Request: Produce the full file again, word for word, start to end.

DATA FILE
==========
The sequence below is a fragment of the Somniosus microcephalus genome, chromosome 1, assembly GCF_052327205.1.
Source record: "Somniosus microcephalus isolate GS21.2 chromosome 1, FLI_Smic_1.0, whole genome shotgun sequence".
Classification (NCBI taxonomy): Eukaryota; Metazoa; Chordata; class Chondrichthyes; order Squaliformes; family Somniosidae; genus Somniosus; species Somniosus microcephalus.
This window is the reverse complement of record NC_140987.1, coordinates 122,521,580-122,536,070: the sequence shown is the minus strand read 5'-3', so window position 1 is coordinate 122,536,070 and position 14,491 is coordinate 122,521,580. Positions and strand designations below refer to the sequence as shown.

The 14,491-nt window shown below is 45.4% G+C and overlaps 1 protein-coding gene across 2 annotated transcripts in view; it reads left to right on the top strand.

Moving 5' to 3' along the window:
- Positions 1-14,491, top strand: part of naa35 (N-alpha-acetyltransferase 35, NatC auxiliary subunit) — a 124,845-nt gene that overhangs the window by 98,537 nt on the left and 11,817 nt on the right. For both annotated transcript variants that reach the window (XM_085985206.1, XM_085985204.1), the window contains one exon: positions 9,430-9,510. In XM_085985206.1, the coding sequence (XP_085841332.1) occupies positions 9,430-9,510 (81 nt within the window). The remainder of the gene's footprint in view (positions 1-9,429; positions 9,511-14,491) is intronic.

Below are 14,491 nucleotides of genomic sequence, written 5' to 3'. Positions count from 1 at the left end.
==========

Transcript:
The sequence below is a fragment of the Somniosus microcephalus genome, chromosome 1, assembly GCF_052327205.1.
Source record: "Somniosus microcephalus isolate GS21.2 chromosome 1, FLI_Smic_1.0, whole genome shotgun sequence".
Classification (NCBI taxonomy): Eukaryota; Metazoa; Chordata; class Chondrichthyes; order Squaliformes; family Somniosidae; genus Somniosus; species Somniosus microcephalus.
This window is the reverse complement of record NC_140987.1, coordinates 122,521,580-122,536,070: the sequence shown is the minus strand read 5'-3', so window position 1 is coordinate 122,536,070 and position 14,491 is coordinate 122,521,580. Positions and strand designations below refer to the sequence as shown.

The 14,491-nt window shown below is 45.4% G+C and overlaps 1 protein-coding gene across 2 annotated transcripts in view; it reads left to right on the top strand.

Moving 5' to 3' along the window:
- Positions 1-14,491, top strand: part of naa35 (N-alpha-acetyltransferase 35, NatC auxiliary subunit) — a 124,845-nt gene that overhangs the window by 98,537 nt on the left and 11,817 nt on the right. For both annotated transcript variants that reach the window (XM_085985206.1, XM_085985204.1), the window contains one exon: positions 9,430-9,510. In XM_085985206.1, the coding sequence (XP_085841332.1) occupies positions 9,430-9,510 (81 nt within the window). The remainder of the gene's footprint in view (positions 1-9,429; positions 9,511-14,491) is intronic.

Below are 14,491 nucleotides of genomic sequence, written 5' to 3'. Positions count from 1 at the left end.